Hyperion Records

Schweizerlied, D559
First line:
Ufm Bergli
composer
May 1817; first published in 1885 in volume 7 of the Peters Edition
author of text

Recordings
'Schubert: The Complete Songs' (CDS44201/40)
Schubert: The Complete Songs
Buy by post £150.00 CDS44201/40  40CDs Boxed set + book (at a special price)  
'Schubert: The Hyperion Schubert Edition, Vol. 21 – Edith Mathis' (CDJ33021)
Schubert: The Hyperion Schubert Edition, Vol. 21 – Edith Mathis
Buy by post £10.50 CDJ33021 
Details
Track 14 on CDJ33021 [1'20]
Track 2 on CDS44201/40 CD19 [1'20] 40CDs Boxed set + book (at a special price)

Schweizerlied, D559
This song is a real little charmer, although Edith Mathis informs me that Goethe's attempts at Swiss German, the so-called Schwytzertütsch, are not as accurate as they might be. Here is a German entering into Swiss territory at his peril. Any visitor to Switzerland knows how different the German language is in that country.

Fox Strangways, the well-known British translator of the Schubert songs into English, chose to put this song into Devon dialect. Shakespearian echoes of comic characters with Mummerset accents come to mind, and this hearty bonhomie is appropriate for the way that the composer has set the poem. Schubert's Viennese Ländler and waltzes are generally more gracious and less rustic than this, but music from the sophisticated big city is bound to different from that of the 'provinces' – the German-speaking equivalent of Mummerset. In Schweizerlied we hear suggestions of cowbells and clog dancing, yodels and thigh-slapping in mid-dance (on the strong second beat of the bar) – in other words all the clichés of this type of character piece. The composer seems to have had as much fun with it as the poet had in writing it. Schubert being Schubert, the tune is marvellously infectious and although it may have been Goethe's intention to have fun at the expense of the Swiss, the end result is an affectionate salute to neighbours across the mountains. As with his Italian evocations, the composer seems to be no less in love with a style because it makes him smile. Despite the simplicity of the piano writing, it is amazing that in the spacing of the chords and in the intervals of the vocal line, Schubert creates a page of vocal music unlike any other in his output; it is a vivid thumbnail sketch, executed in a flash by the hand of a master. Unlike Goethe, the composer never had the opportunity to visit Switzerland, and the song pre-dates by eight years his own mountain holiday in Upper Austria where he might have heard folk music similar to this.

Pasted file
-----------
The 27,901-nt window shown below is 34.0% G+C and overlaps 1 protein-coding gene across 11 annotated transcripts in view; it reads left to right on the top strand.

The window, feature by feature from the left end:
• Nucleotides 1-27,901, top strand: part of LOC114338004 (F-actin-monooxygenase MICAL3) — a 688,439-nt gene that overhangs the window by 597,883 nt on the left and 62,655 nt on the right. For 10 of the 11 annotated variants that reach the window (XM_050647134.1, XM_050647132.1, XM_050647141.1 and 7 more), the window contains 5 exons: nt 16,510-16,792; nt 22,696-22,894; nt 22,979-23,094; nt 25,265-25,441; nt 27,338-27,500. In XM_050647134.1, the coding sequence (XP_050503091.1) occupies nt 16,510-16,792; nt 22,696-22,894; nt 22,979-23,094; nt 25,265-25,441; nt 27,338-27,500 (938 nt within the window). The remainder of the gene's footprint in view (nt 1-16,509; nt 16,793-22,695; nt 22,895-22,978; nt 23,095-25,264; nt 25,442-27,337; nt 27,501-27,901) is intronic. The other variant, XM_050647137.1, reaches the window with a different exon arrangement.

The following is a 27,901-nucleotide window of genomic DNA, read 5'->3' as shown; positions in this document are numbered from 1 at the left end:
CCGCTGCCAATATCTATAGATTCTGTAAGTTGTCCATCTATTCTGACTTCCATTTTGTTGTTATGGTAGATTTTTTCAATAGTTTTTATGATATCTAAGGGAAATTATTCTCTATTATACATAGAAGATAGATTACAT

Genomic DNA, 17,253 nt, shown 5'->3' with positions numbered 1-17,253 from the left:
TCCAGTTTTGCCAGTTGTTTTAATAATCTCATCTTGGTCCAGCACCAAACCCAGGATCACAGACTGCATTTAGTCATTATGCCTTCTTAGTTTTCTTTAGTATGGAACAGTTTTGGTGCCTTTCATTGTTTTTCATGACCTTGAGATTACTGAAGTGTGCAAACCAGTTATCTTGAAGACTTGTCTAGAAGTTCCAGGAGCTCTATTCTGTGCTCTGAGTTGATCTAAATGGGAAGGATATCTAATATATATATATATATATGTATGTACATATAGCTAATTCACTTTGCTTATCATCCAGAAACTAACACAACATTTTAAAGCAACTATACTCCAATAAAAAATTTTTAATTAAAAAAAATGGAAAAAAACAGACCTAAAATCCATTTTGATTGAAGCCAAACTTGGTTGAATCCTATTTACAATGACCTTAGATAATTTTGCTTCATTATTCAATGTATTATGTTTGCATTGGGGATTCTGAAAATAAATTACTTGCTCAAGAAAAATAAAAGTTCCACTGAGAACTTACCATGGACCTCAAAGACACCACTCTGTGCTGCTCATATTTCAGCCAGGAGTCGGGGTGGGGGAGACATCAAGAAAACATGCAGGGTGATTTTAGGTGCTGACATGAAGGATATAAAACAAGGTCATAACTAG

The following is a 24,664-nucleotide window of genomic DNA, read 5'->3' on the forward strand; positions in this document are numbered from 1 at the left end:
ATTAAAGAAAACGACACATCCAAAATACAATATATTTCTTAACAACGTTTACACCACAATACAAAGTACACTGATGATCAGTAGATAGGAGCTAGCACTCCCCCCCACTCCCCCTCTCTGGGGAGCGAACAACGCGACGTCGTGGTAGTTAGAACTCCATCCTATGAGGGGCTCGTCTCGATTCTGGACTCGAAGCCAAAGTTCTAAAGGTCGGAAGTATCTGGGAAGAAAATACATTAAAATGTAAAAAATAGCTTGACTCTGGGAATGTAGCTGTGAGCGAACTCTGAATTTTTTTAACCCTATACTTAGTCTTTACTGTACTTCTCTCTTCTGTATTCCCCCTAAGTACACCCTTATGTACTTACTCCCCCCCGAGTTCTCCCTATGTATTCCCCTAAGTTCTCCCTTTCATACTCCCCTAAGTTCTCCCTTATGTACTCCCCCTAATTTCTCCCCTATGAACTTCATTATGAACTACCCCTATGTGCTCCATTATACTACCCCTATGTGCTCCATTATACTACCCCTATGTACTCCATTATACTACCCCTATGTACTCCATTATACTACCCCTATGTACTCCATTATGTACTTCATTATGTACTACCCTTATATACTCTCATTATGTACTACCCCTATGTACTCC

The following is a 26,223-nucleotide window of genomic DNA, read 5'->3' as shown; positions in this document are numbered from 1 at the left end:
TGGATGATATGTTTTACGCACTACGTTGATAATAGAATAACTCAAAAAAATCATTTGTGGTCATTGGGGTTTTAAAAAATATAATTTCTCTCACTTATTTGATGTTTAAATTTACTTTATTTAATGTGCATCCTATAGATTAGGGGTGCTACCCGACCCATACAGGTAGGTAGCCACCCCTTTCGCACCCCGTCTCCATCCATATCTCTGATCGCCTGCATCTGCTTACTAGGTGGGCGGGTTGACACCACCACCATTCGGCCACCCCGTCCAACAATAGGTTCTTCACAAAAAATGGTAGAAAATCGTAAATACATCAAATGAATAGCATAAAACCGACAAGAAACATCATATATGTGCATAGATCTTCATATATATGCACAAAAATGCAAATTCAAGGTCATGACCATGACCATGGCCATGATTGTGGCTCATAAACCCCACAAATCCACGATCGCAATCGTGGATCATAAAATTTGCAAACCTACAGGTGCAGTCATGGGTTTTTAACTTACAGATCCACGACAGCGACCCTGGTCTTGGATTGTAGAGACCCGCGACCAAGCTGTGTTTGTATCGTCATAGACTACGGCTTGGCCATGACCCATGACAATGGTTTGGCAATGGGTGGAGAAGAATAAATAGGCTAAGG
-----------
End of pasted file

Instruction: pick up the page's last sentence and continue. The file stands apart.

from notes by Graham Johnson 1994

Track-specific metadata
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Details for CDJ33021 track 14
Artists
ISRC
GB-AJY-94-02114
Duration
1'20
Recording date
23 October 1992
Recording venue
Rosslyn Hill Unitarian Chapel, Hampstead, London, United Kingdom
Recording producer
Martin Compton
Recording engineer
Tony Faulkner
Hyperion usage
  1. Schubert: The Complete Songs (CDS44201/40)
    Disc 19 Track 2
    Release date: October 2005
    40CDs Boxed set + book (at a special price)
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